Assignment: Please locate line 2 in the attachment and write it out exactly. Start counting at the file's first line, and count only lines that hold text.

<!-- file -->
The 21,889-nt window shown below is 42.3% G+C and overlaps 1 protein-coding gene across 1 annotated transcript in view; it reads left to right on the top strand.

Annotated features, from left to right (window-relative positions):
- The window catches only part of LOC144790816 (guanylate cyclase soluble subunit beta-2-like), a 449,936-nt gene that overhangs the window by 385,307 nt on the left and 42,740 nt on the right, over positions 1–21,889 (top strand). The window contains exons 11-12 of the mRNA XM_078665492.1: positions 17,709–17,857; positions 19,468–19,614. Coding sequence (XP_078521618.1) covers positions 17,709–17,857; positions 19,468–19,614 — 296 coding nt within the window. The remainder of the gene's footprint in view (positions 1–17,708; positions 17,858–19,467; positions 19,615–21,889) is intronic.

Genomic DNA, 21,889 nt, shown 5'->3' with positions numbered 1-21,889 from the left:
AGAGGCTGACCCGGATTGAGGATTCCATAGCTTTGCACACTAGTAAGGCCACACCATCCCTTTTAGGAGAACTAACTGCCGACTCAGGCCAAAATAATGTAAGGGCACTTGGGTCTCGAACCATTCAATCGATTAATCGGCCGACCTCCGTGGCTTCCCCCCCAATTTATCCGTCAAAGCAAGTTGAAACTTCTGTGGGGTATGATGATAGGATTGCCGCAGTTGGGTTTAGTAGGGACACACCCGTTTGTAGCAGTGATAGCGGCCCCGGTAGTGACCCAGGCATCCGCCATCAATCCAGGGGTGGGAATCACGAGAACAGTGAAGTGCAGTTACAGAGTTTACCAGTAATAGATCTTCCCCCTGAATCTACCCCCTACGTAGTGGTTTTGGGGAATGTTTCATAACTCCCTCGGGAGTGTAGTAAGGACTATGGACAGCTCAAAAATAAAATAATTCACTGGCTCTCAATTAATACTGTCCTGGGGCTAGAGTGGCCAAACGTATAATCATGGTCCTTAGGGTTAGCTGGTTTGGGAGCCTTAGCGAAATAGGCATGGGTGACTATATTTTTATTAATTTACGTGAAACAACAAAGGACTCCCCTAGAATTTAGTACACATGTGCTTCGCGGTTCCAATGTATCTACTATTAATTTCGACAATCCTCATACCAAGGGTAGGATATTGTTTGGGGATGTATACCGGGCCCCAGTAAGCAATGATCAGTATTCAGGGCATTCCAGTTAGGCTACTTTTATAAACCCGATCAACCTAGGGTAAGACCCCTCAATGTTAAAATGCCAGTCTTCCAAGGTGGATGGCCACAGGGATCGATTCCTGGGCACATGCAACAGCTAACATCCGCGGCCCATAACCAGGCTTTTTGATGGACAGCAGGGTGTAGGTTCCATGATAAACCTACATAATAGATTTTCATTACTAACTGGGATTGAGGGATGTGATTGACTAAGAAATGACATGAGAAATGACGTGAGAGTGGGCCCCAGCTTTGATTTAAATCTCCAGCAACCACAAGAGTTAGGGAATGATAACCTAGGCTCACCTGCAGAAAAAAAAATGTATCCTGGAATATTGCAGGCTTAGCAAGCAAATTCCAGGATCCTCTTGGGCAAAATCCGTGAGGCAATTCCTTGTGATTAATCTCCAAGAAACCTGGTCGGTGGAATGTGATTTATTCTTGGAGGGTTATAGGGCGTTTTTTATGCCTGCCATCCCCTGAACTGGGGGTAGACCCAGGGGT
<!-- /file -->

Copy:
Annotated features, from left to right (window-relative positions):